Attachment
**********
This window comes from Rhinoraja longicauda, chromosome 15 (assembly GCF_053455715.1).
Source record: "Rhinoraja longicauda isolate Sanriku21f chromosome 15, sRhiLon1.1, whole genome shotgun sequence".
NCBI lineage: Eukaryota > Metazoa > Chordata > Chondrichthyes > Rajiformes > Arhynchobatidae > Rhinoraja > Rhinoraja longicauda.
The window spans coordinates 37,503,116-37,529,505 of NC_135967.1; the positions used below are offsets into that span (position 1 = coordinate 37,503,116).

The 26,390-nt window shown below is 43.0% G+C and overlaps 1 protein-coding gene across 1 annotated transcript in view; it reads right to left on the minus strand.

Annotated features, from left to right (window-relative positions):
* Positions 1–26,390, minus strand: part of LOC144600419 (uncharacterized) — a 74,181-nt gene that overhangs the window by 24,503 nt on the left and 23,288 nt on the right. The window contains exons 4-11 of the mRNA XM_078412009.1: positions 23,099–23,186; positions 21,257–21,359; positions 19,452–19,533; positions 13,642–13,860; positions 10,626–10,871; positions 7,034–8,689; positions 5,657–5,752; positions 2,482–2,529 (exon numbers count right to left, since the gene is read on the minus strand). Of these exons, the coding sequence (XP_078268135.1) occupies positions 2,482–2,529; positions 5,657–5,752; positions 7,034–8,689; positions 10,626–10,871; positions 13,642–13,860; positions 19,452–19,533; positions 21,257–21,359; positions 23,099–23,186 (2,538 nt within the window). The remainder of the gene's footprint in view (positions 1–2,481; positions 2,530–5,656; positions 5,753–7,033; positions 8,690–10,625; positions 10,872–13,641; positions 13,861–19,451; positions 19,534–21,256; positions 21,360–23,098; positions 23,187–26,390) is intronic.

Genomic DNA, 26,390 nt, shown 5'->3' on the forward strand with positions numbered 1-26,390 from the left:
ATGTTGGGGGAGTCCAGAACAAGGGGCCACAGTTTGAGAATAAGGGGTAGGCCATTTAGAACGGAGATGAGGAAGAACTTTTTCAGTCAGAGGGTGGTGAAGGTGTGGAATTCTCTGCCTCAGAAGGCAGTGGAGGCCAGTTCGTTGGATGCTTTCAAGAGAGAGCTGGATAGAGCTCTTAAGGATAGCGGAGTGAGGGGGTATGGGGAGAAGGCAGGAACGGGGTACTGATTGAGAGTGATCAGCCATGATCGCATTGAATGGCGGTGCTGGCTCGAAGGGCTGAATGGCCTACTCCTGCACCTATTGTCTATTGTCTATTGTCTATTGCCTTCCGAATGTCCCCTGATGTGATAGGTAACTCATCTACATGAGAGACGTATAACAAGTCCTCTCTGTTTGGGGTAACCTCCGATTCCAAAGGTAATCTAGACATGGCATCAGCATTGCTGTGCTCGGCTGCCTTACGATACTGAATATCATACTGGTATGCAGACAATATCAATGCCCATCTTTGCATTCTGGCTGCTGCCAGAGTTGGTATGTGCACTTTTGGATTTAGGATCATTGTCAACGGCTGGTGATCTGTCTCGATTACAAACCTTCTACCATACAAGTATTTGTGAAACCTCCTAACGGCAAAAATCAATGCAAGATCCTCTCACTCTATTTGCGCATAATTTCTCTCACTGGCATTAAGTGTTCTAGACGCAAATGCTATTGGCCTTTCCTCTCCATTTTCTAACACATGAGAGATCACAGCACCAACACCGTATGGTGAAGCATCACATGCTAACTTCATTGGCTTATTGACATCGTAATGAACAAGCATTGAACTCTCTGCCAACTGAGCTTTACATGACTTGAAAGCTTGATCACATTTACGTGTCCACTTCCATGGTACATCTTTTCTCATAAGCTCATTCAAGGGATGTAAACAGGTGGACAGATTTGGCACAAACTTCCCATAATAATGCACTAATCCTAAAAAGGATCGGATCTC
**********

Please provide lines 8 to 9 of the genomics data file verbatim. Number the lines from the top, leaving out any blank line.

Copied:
Genomic DNA, 26,390 nt, shown 5'->3' on the forward strand with positions numbered 1-26,390 from the left:
ATGTTGGGGGAGTCCAGAACAAGGGGCCACAGTTTGAGAATAAGGGGTAGGCCATTTAGAACGGAGATGAGGAAGAACTTTTTCAGTCAGAGGGTGGTGAAGGTGTGGAATTCTCTGCCTCAGAAGGCAGTGGAGGCCAGTTCGTTGGATGCTTTCAAGAGAGAGCTGGATAGAGCTCTTAAGGATAGCGGAGTGAGGGGGTATGGGGAGAAGGCAGGAACGGGGTACTGATTGAGAGTGATCAGCCATGATCGCATTGAATGGCGGTGCTGGCTCGAAGGGCTGAATGGCCTACTCCTGCACCTATTGTCTATTGTCTATTGTCTATTGCCTTCCGAATGTCCCCTGATGTGATAGGTAACTCATCTACATGAGAGACGTATAACAAGTCCTCTCTGTTTGGGGTAACCTCCGATTCCAAAGGTAATCTAGACATGGCATCAGCATTGCTGTGCTCGGCTGCCTTACGATACTGAATATCATACTGGTATGCAGACAATATCAATGCCCATCTTTGCATTCTGGCTGCTGCCAGAGTTGGTATGTGCACTTTTGGATTTAGGATCATTGTCAACGGCTGGTGATCTGTCTCGATTACAAACCTTCTACCATACAAGTATTTGTGAAACCTCCTAACGGCAAAAATCAATGCAAGATCCTCTCACTCTATTTGCGCATAATTTCTCTCACTGGCATTAAGTGTTCTAGACGCAAATGCTATTGGCCTTTCCTCTCCATTTTCTAACACATGAGAGATCACAGCACCAACACCGTATGGTGAAGCATCACATGCTAACTTCATTGGCTTATTGACATCGTAATGAACAAGCATTGAACTCTCTGCCAACTGAGCTTTACATGACTTGAAAGCTTGATCACATTTACGTGTCCACTTCCATGGTACATCTTTTCTCATAAGCTCATTCAAGGGATGTAAACAGGTGGACAGATTTGGCACAAACTTCCCATAATAATGCACTAATCCTAAAAAGGATCGGATCTC